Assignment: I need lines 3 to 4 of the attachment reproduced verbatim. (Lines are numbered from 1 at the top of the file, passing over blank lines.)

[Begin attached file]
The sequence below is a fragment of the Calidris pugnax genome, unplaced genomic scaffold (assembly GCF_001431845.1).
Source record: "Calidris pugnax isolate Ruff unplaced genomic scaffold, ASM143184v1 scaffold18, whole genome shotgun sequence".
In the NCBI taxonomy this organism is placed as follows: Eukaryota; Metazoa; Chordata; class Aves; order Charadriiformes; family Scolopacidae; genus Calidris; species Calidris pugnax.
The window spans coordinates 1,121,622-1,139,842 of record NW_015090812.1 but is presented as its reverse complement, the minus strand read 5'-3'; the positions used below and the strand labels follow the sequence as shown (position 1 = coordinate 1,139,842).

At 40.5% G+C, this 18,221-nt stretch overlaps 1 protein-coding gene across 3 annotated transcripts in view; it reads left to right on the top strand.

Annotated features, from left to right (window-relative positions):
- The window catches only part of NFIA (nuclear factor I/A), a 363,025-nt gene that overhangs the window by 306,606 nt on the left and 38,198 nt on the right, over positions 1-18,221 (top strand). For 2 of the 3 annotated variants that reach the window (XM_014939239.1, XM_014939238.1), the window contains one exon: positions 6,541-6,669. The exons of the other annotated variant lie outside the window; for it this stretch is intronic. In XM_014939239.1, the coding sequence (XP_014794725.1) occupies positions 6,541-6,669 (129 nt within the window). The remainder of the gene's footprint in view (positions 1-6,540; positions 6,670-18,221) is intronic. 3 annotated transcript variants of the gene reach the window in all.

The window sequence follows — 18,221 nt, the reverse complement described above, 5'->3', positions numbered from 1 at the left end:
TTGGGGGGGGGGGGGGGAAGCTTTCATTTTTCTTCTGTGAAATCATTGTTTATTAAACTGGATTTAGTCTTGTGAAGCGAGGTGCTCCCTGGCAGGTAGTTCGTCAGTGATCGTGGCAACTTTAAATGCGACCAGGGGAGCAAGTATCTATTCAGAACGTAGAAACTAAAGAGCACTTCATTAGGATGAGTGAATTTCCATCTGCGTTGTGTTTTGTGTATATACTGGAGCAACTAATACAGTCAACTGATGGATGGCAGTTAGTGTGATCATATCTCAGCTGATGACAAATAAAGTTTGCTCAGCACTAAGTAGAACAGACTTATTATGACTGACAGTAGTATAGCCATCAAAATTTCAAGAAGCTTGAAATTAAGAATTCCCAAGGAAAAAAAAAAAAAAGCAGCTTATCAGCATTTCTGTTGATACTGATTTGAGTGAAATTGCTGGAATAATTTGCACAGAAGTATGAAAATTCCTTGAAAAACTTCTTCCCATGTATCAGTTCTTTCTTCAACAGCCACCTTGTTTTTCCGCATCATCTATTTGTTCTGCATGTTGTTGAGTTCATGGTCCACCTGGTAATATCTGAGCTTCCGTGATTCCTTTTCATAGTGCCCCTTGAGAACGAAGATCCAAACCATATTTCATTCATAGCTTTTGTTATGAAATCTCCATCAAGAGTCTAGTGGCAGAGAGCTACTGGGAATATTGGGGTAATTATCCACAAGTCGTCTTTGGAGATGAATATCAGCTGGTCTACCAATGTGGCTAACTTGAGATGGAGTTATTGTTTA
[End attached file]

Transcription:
In the NCBI taxonomy this organism is placed as follows: Eukaryota; Metazoa; Chordata; class Aves; order Charadriiformes; family Scolopacidae; genus Calidris; species Calidris pugnax.
The window spans coordinates 1,121,622-1,139,842 of record NW_015090812.1 but is presented as its reverse complement, the minus strand read 5'-3'; the positions used below and the strand labels follow the sequence as shown (position 1 = coordinate 1,139,842).